Fintan O’Toole has a wonderful essay on the public library in The university of the people: celebrating Irish public libraries. He calls it: “Reading, writing and rebelling: growing up with public libraries”. Unfortunately, it does not appear to be on the web. The whole eight pages is almost worth quoting!
[Public libraries] matter not because they’re part of the the infrastructure of public education, though of course they are that, but because they represent a different kind of education from what you can get in school. They are, in a very specific sense, an instrument of private education: an education in what it means to have a private self. They are public institutions that touch upon the most intimate parts of an emerging personality: the parts from which the ability to rebel against orthodoxy and authority may come. And they offer the prospect that that emergence can continue as long as life itself does. To say that the library offers a kind of private education is not to suggest that the reader who uses it is isolated from the community, or cut off from the surrounding society. On the contrary, what you learn at the library is something almost unique in life: a shared privacy.
The child who begins to borrow books from a library becomes aware at more or less that same time of two things. One is the solitary pleasure of reading, as an arena in which you are free from outside interference. The other is that this pleasure has been and is being experienced by many others in their own way. One of the simple things that a library adds to a book is that white sheet gummed into the inside cover or the title page, stamped with the dates on which other people who borrowed it before you were supposed to return it. In this banal bureaucratic record, there is a lesson to be learned. Books, like their authors, have biographies, they have passed through other hands. The private experience you are having is one that is also shared. …
One of the great things about borrowing a book was that you got to bring it home, and that the book in itself transformed the house. I grew up in a small, two-bedroomed corporation house, which was inhabited by three adults and five children, so space was at a premium. But a book made the space bigger by opening up private imaginative rooms. …. The fact that a book was borrowed rather than owned added to the excitement, firstly because the book itself was a kind of temporary exotic guest, and secondly because the pressure of time, the awareness of a looming deadline for the return of the book, made you read more intensely. …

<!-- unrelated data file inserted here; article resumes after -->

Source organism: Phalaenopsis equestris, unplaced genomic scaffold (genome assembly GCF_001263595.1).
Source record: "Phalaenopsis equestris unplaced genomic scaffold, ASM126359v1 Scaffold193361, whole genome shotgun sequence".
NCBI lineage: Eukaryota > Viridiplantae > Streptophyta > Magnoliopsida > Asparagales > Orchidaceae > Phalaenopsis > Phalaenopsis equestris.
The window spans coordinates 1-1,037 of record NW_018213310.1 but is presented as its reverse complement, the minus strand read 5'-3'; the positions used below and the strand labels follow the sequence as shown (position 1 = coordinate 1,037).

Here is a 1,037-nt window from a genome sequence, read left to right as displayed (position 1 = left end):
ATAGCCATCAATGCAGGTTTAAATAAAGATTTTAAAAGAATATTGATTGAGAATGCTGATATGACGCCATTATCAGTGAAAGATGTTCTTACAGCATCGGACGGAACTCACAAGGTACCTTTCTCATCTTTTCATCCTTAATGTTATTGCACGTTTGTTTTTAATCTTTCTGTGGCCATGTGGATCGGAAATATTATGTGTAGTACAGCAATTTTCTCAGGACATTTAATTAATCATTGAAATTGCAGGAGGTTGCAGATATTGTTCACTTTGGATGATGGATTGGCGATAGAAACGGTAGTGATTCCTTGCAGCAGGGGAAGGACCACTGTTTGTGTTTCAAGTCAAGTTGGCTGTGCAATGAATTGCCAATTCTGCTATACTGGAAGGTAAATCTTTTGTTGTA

The struggle of libraries since then has been to categorise knowledge in as comprehensive a manner as possible. A library at one level is like an orderly chicken-coop, where the books sit brooding in their neat rows of nests. But every library user, on the other hand, is a fox among those chickens, frightening the established order of knowledge into panic-stricken scatterings. …
I found the piece particularly affecting for three reasons.
The first personal: I am the same age as O’Toole and grew up a few miles away from where he is writing about, albeit in a larger house! He describes library experiences that are similar to my own, down to the authors read. I worked my way through the Richmal Crompton ‘William’ books, and the ‘Billy Bunter’ series in their yellow jackets, and also ‘Jennings’, who he does not mention. I also promiscuously read the classics alongside myths and legends and popular fiction. Later I worked for several years in those same public libraries, and indeed spent one year actually sticking white labels into the front of books. That said, I was slightly surprised to read “one of the responses of the state in the hard times of the 1980s, when mass unemployment perhaps threatened a degree of social discontent, was to virtually close down the public library service”. Given this lack of opportunity, I left the Dublin Corporation public library system (now Dublin City Public Libraries) in the 1980s to work in England.
The second also personal: he captures wonderfully a variety of the things I have thought about the public library, and those public libraries at that time.
The third professional: subtly, and passionately, O’Toole argues for the value of the public library, leading in his closing paragraph to a powerful statement of library purpose:
The library should not provide an argument for a particular case, but demonstrate that there is always another case to be made. The notion that the library is a place that has no agenda other than allowing people to invent their own agendas is what makes it an indispensable resource for a democracy. It is where we can learn not just to be readers, but to be the authors of our own destiny.